I'm not even going down the road with Trump. Let's say Hillary was the president—the importance of education in our curriculum, and just raising healthy families. This whole situation with Trump is just [sad], rolling back civil rights, employment rights and the military. If and when he's no president, you'll see a swing back.

We still have, as [former Windy City Times Publisher] Tracy Baim would say, an affordable-housing crisis for everybody. But it's about protecting youth, educating society, and giving parents and families the positive role models they need. These people are our future, and we need to continue investing in our youth and protecting our most vulnerable people, who are seniors.

WCT: Another issue that's come up in your ward is crime. How safe would you say your ward is?

TT: Our ward is safe, and I think that our stats validate that. However, we're seeing ( and you're seeing it on the news ) are things like carjackings. The crimes that are happening in our neighborhoods tend to be crimes of opportunities, like cellphones being ripped off; you see so many open garages sometimes. So there's this false sense of security in this city, and some people feel like it should be like Des Moines, Iowa. This is a big city and there are plenty of good people—but there are also some bad people. People in areas like Gold Coast, Bucktown and North Center are not as safe as some would like them to be. But we've added police and now we have that spotter technology.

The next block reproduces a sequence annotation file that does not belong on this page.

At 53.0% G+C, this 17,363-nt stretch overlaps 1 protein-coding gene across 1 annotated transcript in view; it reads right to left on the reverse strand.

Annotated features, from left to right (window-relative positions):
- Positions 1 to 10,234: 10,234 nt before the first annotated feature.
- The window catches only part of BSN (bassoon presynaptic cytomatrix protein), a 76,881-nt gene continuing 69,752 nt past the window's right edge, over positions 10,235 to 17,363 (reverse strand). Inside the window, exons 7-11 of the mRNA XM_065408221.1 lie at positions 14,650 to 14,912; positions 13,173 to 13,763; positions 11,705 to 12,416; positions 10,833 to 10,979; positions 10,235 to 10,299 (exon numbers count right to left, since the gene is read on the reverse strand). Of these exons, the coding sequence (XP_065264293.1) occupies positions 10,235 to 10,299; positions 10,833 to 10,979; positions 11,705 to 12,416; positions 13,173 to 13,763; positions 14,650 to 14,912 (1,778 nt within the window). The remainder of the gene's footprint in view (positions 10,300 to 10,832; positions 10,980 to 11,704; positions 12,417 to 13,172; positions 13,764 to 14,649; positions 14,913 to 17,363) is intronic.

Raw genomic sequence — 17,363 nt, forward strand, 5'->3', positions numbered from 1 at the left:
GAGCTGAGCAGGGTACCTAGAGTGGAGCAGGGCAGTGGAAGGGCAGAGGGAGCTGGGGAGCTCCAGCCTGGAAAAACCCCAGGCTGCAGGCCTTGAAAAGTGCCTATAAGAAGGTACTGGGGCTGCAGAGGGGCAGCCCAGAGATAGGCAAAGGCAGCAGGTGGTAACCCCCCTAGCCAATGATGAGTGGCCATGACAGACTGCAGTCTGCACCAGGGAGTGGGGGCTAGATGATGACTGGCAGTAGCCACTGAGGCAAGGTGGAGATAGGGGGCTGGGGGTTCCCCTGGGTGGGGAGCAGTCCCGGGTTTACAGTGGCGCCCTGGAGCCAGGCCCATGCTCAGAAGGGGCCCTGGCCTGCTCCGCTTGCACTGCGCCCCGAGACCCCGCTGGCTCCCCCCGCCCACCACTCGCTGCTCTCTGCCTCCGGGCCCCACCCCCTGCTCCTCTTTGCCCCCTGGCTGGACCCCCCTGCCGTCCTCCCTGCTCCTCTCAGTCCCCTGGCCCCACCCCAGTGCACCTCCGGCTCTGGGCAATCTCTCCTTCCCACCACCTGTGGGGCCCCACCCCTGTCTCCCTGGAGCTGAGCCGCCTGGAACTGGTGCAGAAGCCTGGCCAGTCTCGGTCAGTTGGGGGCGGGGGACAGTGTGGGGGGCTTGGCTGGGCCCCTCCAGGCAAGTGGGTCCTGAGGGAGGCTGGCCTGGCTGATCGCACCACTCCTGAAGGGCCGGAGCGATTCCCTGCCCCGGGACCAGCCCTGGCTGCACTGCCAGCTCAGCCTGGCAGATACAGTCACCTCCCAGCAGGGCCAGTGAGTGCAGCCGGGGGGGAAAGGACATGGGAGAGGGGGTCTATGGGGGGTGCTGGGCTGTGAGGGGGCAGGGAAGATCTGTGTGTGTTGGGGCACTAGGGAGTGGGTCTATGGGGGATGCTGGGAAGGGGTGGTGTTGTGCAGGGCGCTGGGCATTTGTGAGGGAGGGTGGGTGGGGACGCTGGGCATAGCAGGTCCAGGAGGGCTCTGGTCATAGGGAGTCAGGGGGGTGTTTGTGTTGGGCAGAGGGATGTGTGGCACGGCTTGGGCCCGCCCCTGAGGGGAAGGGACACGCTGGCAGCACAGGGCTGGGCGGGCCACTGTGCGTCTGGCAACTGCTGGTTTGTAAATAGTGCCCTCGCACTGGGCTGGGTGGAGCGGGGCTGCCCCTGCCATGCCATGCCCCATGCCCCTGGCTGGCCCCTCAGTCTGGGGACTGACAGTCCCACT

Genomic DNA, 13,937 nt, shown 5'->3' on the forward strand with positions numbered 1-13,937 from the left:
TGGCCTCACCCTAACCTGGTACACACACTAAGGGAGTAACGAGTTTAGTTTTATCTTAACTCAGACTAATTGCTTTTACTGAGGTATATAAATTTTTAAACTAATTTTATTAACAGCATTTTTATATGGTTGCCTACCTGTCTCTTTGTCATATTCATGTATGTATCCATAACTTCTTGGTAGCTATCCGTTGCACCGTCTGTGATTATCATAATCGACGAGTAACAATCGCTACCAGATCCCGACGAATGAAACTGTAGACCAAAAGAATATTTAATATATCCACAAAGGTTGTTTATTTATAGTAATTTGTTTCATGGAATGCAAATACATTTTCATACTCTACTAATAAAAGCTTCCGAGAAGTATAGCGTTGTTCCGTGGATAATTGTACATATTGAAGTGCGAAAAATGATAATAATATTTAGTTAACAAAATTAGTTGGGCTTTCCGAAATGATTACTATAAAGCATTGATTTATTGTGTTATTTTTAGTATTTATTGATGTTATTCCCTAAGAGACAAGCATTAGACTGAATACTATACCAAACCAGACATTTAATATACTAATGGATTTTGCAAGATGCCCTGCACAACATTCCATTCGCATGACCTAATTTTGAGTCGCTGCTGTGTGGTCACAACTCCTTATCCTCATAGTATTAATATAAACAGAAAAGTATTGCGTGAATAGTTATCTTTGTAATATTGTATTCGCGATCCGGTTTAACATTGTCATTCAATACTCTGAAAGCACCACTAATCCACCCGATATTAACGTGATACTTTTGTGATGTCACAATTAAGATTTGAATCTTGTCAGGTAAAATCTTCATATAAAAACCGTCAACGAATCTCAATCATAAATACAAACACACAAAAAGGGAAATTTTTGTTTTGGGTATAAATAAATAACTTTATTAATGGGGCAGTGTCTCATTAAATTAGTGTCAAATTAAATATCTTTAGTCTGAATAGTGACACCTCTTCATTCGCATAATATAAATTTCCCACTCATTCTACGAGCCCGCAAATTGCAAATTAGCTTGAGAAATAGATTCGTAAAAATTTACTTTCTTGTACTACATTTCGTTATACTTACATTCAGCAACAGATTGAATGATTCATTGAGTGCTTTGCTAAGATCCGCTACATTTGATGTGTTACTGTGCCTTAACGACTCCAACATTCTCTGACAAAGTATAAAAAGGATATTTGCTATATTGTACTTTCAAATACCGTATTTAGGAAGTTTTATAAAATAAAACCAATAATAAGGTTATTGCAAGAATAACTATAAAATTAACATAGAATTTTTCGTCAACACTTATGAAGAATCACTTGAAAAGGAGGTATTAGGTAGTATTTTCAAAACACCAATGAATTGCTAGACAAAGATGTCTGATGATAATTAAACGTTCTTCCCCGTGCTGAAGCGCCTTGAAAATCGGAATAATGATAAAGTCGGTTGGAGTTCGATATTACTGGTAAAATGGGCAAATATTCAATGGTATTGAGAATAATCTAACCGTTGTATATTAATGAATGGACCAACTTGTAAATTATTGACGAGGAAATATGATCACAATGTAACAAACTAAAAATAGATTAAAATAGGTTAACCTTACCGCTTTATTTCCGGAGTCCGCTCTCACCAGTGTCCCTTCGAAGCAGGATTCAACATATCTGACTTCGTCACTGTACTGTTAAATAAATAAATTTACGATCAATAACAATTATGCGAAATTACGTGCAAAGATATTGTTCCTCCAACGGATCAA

WCT: I have to ask about the Ricketts family. [Editor's note: The family, which owns the Chicago Cubs, has been very vocal in criticizing Tunney.] Laura Ricketts wrote an op-ed in Crain's…

TT: … And I responded.

WCT: And you responded. But for those who don't know, she said that you are a rubber stamp for the mayor, among other things. How do you respond to their charges?

TT: First of all, I have a lot of respect for the Ricketts family. Rebuilding that stadium [Wrigley Field]—we've bent over backward to accommodate the Cubs and that family, and their investment in our neighborhood. My job is to manage the interest of the residents. My belief is that the Ricketts will never stop until they control the alderman and the neighborhood.

I have to work with developments of all sizes and shapes, and maintain the integrity and vitality of Lake View; they'd take over Boystown if they could. But their interest in my voting record pales next to their self-interest in protecting their investment—and they are making a whole bunch of money, with the support of the alderman.